Open More Doors is a section by ArchDaily and the MINI Clubman that takes you behind the scenes of the world’s most innovative offices through exciting video interviews and an exclusive photo gallery featuring each studio’s workspace.
In this installment of the series, we talked with Kai-Uwe Bergmann, a partner at Bjarke Ingels Group (BIG). Despite the size and fame of the firm – BIG has around 500 employees and maintains offices in Copenhagen, New York, Barcelona, and London – he emphasized camaraderie and connection as the most defining characteristics of the company. These traits are doubly emphasized in the open, nonhierarchical layouts of their offices.
According to Bergmann, everyone in the BIG office is called a “BIGster,” an endearing nickname for the members of a global family. Essential to BIG culture is creating an environment that celebrates everyone, something that Bergmann emphasizes by indicating BIG’s reliance on its staff: to find projects, the firm relies on the global background of its employees to identify opportunities in their respective countries. Even past employees are included in the “BIGster” family, being referred to as “ex-BIGsters” or BIGster alumni. Celebratory events such as the opening of BIG’s Serpentine Pavilion were open to “ex-BIGsters,” and Bergmann insists that departure from the company does not sever or weaken ‘family’ ties.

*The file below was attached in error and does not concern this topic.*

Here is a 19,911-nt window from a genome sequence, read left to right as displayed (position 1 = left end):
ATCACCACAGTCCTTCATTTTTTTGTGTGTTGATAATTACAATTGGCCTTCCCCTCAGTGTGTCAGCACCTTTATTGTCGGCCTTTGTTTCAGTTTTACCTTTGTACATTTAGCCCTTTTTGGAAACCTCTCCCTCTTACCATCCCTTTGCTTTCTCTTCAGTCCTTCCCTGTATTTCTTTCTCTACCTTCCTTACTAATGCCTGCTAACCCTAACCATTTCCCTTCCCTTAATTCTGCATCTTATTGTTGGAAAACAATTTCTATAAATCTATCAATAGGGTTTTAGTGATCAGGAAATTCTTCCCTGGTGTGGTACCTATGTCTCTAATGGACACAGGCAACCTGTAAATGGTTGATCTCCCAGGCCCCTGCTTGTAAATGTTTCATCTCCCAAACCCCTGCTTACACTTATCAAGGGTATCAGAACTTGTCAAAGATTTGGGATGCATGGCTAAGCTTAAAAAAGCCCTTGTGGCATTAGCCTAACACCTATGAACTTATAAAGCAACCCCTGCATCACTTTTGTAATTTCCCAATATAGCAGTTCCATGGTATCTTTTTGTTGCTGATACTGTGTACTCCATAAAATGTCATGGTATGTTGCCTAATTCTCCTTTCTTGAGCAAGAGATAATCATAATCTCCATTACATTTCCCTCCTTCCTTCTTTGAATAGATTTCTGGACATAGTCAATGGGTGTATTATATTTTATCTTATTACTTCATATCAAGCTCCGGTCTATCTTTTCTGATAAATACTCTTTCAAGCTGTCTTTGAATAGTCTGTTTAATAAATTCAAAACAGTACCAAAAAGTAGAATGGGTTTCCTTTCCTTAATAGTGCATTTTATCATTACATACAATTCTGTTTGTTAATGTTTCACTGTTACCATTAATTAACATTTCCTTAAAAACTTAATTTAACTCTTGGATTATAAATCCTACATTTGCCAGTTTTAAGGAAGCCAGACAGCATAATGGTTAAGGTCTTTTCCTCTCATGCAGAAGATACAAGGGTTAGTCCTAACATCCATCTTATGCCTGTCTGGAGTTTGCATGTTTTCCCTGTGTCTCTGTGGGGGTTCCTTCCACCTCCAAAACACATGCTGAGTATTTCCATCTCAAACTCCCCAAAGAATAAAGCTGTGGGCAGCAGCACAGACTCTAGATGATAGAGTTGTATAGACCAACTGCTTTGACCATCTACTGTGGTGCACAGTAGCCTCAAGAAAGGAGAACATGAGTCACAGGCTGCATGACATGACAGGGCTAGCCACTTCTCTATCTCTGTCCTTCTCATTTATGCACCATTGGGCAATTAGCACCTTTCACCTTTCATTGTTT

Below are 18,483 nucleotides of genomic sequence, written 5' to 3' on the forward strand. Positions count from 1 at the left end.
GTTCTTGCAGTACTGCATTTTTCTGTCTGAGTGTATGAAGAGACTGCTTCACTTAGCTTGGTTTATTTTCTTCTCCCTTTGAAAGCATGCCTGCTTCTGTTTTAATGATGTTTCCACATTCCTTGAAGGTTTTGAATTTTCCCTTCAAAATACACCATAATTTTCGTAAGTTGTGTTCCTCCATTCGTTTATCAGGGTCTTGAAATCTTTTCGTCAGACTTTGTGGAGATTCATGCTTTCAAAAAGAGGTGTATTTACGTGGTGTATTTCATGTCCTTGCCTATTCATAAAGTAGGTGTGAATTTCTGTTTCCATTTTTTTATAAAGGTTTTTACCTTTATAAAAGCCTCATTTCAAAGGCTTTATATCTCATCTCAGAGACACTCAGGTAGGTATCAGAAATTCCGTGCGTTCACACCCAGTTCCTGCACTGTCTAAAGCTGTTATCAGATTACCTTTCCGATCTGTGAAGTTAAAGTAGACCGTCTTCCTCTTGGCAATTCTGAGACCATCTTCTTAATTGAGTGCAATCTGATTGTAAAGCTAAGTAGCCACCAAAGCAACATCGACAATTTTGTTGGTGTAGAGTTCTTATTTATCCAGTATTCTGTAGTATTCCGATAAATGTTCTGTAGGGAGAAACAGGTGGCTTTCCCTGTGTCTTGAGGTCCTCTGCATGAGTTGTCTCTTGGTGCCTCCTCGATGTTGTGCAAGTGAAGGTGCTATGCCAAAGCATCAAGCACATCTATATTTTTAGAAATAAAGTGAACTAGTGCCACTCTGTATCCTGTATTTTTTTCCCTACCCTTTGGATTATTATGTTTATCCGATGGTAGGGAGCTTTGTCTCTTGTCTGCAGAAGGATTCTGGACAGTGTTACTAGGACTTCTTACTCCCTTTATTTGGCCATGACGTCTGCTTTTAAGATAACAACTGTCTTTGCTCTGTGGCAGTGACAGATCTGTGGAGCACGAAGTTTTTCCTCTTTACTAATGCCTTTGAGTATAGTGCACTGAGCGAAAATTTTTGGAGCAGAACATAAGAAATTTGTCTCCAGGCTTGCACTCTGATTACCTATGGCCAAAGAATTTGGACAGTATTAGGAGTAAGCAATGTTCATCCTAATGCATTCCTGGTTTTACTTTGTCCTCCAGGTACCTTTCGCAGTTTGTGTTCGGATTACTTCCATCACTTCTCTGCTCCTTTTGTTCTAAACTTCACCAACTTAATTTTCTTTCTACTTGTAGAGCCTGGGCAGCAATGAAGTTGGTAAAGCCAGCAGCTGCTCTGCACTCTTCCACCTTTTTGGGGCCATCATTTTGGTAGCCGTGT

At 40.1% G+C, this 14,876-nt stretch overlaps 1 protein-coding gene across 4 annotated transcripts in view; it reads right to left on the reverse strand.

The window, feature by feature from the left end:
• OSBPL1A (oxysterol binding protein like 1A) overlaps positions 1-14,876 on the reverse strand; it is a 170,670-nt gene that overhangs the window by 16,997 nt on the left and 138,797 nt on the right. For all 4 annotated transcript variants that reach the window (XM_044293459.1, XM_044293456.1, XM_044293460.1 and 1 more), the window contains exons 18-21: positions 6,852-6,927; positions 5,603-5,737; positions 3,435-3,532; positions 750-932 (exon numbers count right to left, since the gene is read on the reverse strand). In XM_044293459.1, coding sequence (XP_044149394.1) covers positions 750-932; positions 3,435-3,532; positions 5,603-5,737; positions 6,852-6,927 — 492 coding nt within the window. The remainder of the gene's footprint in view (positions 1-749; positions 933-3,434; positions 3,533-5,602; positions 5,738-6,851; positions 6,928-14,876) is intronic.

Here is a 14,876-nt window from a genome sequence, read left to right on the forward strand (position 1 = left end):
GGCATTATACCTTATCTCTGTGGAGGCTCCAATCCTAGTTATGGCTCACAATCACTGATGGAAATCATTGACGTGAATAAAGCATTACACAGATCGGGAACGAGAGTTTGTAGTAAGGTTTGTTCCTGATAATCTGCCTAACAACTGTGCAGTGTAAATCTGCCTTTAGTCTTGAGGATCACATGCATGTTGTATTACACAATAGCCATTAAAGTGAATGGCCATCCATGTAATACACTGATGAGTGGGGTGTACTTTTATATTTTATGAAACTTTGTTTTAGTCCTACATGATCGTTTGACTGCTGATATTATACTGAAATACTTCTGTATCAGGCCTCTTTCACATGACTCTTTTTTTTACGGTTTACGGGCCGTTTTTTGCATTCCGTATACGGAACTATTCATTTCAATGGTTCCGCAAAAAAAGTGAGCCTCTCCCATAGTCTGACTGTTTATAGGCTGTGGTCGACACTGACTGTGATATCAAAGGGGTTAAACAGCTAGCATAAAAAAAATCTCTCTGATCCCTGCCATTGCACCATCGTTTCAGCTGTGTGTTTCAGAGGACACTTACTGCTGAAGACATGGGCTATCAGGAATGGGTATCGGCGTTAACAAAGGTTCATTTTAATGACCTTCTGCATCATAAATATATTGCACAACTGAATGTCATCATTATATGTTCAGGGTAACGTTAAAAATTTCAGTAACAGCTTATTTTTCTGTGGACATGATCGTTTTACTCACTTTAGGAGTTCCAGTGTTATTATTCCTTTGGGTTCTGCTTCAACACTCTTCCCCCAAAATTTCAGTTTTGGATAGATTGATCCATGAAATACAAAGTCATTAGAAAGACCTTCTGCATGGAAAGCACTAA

BIG’s office spaces are fluid and non-hierarchical, reflecting this interest in camaraderie and connection. Bjarke Ingels does not have a desk; rather, he walks between groups or discusses with them in meeting rooms. Partners are not separate from the rest of the workforce, but operate in the same spaces as the lowest interns. Bergmann continually repeats the word ‘open:’ “open to ideas, open to big mockups, open to realizing dreams and testing things.” More of a laboratory than a perfect space, BIG’s facilities initiate connections between teams and even offices, keeping them ‘open’ to each other’s ideas.